2. We’ve been married 22 years and I’ve struggled with various relationships throughout the years that my husband has had that were emotionally inappropriate. One of those involved a childhood friend and that relationship started our marriage off on the wrong foot because my husband was unwilling to give up their communication. There was always the excuse that they were raised like family and he saw her as nothing but that. Her text messages continued and she was always very complimentary and told him how much she loves and misses him. Recently, I found a message that was sexually explicit discussing an affair she is involved in. Sadly, my husband replied with “wow, now I need to find something”. I was devastated and he has no idea why since it was just a bad joke.
    There was also an old girlfriend about 8 years ago that I found out he was planning to meet for lunch while he was out of town. So, at this point I am feeling pretty horrible. I’ve always had insecurities due to the close friend/family and his commitment to their relationship verses my feelings.
    We have started counseling but he can’t even get past the first few exercises of giving me all of his account passwords. He apologizes but there is zero attempt to be forthcoming, transparent or show any empathy (though in his mind he thinks he’s doing everything). Our counselor has now asked him to go meet with someone alone without me.
    I am very discouraged and losing hope.

    1. Victoria, I am so so sorry. It’s heartbreaking. I am glad you are getting counseling. I hope you also have a private visit with the counselor and get insights into what you can do, including boundaries etc

  3. As a guy, I’d like to tell my story from a man’s perspective.
    I had a difficult marriage. I was on the recipient end of a lot of anger and unforgiveness. We got married way too fast and didn’t know each other, and that was my fault. I wanted to get married so bad. Marriage was my idol, like you said. And the first month in I was like, “What have I done?” We were in ministry and married for over 27 years. I admit I was an idiot of a young husband and did and said things to hurt her. But no matter what I said or did or how much I changed, she would never let those things go. Every time (or almost every time) she got mad at me, she’d whip out the phrase “For __ years you blah blah blah…” Fill in the blank with how many years we were married, and whatever the offense was she was mad about in the moment. I walked on eggshells constantly. In the early years of our marriage, I would fire back and we’d have huge fights. Then over the last 10 years I avoided conflict as best I could or as my patience would allow. If something was bothering me that I wanted to talk about, I would think for hours or even days how to bring it up in a way she wouldn’t explode in anger at me. But it almost never mattered. She would take offense, get mad and fire back. She would repeat things I said using a snotty tone that I did not use, adding mean, sarcastic things I did not say. She would recount memories of things I did not do, or did not happen the way I did them. I was living in a crazy cycle, never knowing when the slightest thing, some act of forgetfulness, some perceived slight I did would bring her wrath and anger. And the bizarre thing: After many big fights, I would be emotionally drained and exhausted. She would be happy as a lark, almost like the fight energized her. I could never figure that out.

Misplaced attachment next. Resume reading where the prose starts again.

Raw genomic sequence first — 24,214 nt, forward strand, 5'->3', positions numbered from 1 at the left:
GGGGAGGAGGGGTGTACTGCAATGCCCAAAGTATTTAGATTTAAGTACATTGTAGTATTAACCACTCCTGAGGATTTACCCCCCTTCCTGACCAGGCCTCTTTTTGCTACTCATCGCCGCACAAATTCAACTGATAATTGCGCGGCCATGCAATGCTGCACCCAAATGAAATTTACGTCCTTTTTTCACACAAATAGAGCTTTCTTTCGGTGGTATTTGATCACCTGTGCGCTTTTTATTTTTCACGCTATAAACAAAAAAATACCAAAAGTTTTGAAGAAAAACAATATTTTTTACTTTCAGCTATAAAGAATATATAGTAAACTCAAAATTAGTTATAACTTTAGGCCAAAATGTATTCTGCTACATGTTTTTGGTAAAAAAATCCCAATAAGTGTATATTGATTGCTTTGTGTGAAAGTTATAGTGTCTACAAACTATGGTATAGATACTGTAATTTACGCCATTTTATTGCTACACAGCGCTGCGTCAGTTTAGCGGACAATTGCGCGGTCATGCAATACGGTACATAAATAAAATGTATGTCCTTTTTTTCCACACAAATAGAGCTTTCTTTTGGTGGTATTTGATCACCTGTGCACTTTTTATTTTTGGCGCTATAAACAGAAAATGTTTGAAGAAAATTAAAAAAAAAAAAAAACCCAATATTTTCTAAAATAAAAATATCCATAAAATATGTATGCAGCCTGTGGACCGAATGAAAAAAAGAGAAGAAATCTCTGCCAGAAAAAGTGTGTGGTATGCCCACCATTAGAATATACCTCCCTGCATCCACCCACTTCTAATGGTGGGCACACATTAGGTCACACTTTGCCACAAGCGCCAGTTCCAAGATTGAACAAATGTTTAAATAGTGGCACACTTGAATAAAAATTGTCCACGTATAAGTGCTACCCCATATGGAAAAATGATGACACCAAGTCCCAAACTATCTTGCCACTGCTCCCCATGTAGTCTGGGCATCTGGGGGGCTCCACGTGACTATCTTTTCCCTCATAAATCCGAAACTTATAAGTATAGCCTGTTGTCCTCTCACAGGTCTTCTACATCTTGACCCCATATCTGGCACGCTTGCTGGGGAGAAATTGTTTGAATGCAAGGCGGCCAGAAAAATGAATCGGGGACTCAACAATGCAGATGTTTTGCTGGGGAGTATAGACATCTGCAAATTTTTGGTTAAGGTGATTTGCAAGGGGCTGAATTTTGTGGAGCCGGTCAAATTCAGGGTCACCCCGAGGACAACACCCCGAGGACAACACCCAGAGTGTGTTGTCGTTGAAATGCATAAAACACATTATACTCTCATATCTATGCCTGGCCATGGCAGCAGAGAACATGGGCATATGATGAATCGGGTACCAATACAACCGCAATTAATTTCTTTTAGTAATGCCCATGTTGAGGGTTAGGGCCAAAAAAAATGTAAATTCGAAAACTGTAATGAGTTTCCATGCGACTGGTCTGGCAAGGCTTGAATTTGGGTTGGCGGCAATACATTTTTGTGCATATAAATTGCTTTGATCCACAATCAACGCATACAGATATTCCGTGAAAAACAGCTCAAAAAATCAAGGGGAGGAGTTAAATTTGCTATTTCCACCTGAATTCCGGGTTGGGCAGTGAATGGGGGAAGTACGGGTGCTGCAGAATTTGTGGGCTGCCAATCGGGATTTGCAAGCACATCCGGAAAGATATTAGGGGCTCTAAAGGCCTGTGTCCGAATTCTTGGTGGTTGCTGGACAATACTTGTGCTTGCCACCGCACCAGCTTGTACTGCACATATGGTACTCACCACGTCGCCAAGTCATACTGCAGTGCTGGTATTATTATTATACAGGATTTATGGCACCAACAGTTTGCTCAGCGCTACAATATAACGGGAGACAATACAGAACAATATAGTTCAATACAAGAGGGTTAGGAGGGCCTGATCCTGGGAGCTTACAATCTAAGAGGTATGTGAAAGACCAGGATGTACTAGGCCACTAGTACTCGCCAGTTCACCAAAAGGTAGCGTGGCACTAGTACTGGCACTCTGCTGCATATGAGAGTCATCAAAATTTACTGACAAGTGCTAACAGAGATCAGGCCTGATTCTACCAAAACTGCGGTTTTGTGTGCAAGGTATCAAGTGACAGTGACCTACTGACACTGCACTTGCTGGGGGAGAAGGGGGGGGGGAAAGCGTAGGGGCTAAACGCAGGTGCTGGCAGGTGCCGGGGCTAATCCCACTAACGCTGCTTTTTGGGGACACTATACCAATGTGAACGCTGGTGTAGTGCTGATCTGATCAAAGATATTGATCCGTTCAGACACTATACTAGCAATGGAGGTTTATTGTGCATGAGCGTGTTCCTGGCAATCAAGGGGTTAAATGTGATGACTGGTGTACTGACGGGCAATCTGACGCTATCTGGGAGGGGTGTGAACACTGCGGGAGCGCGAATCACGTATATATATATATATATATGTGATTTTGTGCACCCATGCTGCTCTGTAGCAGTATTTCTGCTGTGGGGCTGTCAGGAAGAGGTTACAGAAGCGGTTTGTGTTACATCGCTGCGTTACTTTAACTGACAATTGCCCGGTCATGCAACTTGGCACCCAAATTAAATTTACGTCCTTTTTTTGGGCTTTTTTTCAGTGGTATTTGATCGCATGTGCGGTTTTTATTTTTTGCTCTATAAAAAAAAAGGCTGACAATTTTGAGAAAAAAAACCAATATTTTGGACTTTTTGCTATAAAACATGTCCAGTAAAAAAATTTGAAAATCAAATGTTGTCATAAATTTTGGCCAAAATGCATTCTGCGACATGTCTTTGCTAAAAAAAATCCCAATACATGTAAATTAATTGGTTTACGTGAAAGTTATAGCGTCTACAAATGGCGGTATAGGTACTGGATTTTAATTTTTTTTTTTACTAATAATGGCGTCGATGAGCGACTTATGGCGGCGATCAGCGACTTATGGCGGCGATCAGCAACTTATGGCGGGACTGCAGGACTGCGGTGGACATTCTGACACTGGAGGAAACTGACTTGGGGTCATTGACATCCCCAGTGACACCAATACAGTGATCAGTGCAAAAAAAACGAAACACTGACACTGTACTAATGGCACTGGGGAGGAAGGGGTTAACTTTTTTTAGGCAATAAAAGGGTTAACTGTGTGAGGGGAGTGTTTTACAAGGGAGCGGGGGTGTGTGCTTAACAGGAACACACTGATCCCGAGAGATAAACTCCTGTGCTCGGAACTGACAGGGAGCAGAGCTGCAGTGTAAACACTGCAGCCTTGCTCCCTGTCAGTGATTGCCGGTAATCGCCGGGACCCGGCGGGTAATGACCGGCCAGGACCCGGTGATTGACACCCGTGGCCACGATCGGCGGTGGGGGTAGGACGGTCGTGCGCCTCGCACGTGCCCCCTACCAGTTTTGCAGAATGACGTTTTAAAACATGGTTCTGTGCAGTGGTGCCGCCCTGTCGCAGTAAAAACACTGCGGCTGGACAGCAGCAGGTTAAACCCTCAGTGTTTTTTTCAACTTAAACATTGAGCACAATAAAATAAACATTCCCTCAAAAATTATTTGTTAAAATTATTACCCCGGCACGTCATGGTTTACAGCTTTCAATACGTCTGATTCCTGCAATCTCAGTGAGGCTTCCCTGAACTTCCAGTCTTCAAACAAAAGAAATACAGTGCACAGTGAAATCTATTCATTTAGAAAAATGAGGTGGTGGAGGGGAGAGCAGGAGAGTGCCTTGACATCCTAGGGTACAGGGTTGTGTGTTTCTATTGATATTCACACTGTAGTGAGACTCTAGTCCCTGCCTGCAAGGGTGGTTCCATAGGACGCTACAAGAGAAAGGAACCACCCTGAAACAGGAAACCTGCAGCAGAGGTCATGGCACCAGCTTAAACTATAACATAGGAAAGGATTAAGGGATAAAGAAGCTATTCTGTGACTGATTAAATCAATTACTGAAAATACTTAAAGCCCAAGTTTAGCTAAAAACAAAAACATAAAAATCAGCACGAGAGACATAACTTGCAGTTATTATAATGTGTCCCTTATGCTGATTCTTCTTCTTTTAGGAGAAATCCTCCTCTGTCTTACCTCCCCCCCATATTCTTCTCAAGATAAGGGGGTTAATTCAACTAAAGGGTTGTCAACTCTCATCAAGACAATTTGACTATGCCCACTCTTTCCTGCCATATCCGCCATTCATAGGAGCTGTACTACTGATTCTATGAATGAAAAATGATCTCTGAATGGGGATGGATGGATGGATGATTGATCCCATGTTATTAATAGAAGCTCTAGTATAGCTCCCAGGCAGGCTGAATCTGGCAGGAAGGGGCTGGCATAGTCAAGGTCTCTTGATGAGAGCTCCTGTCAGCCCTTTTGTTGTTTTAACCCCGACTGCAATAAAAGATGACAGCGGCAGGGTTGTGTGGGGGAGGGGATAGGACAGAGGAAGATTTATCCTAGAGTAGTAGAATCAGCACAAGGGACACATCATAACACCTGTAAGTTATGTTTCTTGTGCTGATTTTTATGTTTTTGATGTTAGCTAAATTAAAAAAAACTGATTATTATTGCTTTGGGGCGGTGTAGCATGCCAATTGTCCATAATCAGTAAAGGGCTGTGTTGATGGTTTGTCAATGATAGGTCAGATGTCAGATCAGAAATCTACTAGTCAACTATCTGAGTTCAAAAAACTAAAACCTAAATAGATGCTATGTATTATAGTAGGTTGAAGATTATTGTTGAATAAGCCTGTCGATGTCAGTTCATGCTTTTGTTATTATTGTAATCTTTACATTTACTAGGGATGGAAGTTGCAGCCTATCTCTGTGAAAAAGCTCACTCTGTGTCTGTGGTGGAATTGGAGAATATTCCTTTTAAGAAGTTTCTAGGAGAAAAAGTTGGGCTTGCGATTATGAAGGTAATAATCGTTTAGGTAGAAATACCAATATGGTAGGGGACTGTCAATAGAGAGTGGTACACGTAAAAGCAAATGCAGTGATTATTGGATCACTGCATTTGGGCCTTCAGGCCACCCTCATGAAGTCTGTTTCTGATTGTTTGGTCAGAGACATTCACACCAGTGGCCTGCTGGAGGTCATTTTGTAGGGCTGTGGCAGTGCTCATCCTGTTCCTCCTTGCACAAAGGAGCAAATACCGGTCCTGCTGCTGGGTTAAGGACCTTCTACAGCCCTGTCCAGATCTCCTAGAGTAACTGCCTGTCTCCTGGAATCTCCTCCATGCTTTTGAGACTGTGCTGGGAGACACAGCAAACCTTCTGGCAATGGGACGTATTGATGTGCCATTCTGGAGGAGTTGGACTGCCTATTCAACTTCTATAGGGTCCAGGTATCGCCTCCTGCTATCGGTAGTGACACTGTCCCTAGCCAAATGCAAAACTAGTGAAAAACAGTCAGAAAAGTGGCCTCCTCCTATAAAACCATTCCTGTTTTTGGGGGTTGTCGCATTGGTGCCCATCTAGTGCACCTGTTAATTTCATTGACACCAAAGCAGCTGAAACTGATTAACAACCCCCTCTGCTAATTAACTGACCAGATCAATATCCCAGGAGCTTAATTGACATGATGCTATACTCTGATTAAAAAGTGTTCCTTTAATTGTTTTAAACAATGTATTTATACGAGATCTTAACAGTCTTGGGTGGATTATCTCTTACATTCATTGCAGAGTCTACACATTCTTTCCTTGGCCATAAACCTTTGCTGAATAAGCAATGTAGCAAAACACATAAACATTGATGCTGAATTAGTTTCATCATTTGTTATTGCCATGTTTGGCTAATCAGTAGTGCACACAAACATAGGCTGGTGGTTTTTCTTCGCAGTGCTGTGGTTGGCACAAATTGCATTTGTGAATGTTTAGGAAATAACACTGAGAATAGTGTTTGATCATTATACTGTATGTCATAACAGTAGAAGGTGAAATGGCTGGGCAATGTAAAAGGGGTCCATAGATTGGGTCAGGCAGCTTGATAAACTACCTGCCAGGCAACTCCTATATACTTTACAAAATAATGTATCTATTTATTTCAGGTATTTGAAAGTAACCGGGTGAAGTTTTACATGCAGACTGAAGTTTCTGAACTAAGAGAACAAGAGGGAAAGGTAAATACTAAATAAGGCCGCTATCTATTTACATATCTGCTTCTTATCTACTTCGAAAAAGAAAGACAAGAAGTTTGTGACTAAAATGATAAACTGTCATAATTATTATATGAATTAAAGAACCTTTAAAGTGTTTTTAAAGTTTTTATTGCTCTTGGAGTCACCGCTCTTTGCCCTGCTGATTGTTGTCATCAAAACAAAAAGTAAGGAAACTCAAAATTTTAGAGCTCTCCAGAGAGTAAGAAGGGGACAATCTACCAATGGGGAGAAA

Over the years as I stuffed my anger and frustration, I started to develop strange health issues the doctors couldn’t figure out. But I knew. I knew it was repressed anger and despair. I was depressed. And I knew eventually the marriage would kill me… literally.
    We got counseling separately, but that seemed to make her more condescending to me. We tried couples counseling once and it was a disaster. After the session she was furious and hurt that I said what I felt, apparently embarrassing her in front of the counselor, but she felt whatever she wanted to say about me was just fine.
    She journaled regularly, and as ashamed as I am to admit this, from time to time I’d sneak a peak at what she writing. When she mentioned me, it was usually negative, sometimes just neutral, but never positive. She would complain about me, call me names, label me things like narcissistic, hypocrite, etc. I never let on that I knew.
    Over the years I prayed, I cried, I pleaded with God to change me, change her, to do something. For 27 years I did that. I stuck with the marriage for so long because of my beliefs about divorce, beliefs that I preached and taught, because of my job as a pastor, the commitment I had made, the shame of divorce, and then when the kids came along I stuck with it for them.
    But one day I let myself get sucked into another fight. It got heated and in the middle she said, “For 27 years you…” and let me have it again.